What about the Puppies?


All too often, the family pet is not taken into consideration when estate planning is addressed.  Now that  the Massachusetts legislature has enacted a “Pet Trust” statute (Mass Gen Laws Chapter 203, Section 3C), it seems an appropriate opportunity to write on the subject.

An estate plan should address not only the guardianship of minor children, distribution of assets, and taxes, but should also address the care and feeding of one’s dog, cat, or other pet (we’ll call her “Bella”).  Pets are part of the family, and if the purpose of the estate plan is peace of mind, then the plan can’t be complete unless we are comfortable that Bella will be cared for.

Pets are generally – for legal purposes – viewed as tangible personal property.   As such, Bella would (unless specifically addressed in your Will or Revocable Trust) pass to the same beneficiaries who would receive the “residuary” of your estate.

Specifically addressing this matter can avoid serious disagreement among your beneficiaries.  If your estate plan ultimately passes your assets to your children, then the results could run the gamut of all the kids wanting Bella (and possible feelings of long-term resentment) to none of them really wanting her (and Bella being grudgingly care for).  In my experience, while more money is wasted fighting about the distribution of financial assets, more long-term resentment results from survivors’ haggling over personal assets.

The good news is that you can do your part by including in your Will clear direction as to whom should enjoy Bella’s companionship after you have died.  As with other estate planning considerations, it may not be easy to decide what to do…but once you have decided, your wishes can be reflected in your Will.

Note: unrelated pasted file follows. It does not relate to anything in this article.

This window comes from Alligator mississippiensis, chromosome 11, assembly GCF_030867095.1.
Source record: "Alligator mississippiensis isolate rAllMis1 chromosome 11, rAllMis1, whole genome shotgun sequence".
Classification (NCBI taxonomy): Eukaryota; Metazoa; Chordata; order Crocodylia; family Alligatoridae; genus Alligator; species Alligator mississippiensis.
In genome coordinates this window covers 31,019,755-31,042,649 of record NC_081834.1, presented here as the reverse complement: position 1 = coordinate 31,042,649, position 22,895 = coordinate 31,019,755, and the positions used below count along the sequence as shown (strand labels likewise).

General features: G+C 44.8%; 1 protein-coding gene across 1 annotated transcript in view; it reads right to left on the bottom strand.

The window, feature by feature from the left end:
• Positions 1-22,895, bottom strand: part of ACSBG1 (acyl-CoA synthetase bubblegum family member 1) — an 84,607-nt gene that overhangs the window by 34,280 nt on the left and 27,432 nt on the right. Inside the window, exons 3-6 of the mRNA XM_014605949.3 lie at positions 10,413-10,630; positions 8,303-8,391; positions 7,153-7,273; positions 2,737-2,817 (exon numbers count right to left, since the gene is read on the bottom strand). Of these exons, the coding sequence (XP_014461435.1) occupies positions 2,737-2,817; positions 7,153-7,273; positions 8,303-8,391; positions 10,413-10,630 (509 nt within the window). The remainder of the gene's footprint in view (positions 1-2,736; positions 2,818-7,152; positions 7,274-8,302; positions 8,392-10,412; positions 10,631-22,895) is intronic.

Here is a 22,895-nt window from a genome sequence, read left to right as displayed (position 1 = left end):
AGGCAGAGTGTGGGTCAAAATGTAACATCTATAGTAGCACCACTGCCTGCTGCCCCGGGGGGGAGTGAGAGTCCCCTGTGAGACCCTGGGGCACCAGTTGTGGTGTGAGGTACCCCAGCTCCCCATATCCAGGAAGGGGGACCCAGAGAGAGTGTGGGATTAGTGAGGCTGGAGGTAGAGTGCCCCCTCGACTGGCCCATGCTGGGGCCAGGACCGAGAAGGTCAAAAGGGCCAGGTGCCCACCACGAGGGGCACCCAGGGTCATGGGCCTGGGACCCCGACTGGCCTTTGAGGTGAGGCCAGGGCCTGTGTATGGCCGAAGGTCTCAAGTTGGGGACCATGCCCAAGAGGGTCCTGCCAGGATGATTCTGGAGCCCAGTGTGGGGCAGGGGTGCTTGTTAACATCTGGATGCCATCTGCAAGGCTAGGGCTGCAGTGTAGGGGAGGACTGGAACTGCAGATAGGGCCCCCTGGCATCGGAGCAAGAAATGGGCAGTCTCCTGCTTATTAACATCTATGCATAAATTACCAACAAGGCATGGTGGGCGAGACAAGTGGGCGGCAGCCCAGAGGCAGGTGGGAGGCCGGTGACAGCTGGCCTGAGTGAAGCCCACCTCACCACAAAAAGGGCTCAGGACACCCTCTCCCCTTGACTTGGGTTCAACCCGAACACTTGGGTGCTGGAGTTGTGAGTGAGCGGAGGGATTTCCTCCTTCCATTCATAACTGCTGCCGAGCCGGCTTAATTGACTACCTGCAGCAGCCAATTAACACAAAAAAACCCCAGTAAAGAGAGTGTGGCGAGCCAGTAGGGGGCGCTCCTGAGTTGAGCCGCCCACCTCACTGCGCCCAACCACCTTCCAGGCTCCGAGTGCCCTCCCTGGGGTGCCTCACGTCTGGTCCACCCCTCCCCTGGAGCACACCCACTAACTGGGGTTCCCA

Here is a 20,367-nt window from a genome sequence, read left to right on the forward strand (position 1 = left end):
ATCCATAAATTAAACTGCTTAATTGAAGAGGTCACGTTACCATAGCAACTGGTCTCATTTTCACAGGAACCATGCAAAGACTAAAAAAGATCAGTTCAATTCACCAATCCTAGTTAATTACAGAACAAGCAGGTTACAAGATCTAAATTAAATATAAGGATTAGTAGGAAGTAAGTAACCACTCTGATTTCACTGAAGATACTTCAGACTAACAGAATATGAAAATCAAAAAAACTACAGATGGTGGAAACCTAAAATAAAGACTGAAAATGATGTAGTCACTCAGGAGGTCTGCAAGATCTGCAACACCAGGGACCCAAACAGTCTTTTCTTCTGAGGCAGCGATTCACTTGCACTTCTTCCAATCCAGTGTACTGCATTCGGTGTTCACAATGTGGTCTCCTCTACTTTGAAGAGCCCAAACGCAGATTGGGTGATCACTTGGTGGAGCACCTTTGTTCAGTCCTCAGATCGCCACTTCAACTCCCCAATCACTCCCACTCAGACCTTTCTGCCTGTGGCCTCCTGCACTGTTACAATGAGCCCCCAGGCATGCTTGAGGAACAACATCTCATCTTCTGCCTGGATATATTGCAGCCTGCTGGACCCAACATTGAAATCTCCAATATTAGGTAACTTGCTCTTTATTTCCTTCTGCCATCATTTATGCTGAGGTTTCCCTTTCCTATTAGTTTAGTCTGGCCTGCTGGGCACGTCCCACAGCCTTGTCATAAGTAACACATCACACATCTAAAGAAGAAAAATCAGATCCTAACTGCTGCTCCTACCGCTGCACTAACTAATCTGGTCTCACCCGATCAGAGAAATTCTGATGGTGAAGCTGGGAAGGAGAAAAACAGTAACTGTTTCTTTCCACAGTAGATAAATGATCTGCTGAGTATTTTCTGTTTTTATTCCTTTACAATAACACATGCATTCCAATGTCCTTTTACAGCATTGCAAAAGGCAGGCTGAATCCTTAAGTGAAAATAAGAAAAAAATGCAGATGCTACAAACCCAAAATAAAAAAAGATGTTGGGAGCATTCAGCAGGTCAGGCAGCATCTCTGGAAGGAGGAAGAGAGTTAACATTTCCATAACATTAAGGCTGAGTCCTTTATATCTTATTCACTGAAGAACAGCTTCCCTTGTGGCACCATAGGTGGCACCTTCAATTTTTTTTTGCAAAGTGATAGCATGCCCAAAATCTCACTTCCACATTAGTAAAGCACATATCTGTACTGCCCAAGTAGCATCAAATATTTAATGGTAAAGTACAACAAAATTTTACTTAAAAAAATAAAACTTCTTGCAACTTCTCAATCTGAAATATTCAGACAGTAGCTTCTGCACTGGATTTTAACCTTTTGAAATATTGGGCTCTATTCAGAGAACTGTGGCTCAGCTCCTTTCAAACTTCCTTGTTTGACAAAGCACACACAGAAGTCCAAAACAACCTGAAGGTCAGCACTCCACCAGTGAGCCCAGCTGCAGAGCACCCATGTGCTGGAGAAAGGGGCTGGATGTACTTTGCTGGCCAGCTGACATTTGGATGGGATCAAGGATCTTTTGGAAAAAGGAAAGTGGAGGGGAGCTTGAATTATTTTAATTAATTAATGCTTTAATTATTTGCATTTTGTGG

So much for the “personal” side of the discussion.  Now for the financial.  Once Bella’s “guardianship” is clearly expressed, it is prudent to also provide funds for her care. All pet owners know that not only does the cost of daily care and feeding of our pets add up, but illness or injury can be especially dear.  I personally have experienced the personal and financial pain of canine surgery on more than one ocassion.

Historically, the only way to provide funding for Bella’s care and feeding was to leave the funds to a friend or family member and trust him or her to use the funds only for Bella.  If such funds were left in trust form, the trust was known as a “traditional pet trust.”

This has now changed in Massachusetts.  Our new statute expressly recognizes the legal validity of a trust for Bella’s express benefit.  There are restrictions in the statute that will apply to these trusts, but at least now they will have legal effect.

Generally, the statute provides:

  • The pet trust must terminate upon the pet’s death unless the trust provides for an earlier termination;
  • No portion of the principal shall be converted to the use of the trustee, unless stated otherwise in the trust or used for reasonable trustee fees and expenses;
  • A court may reduce the amount of property held by the trust if it determines that the amount substantially exceeds the amount required for the intended use;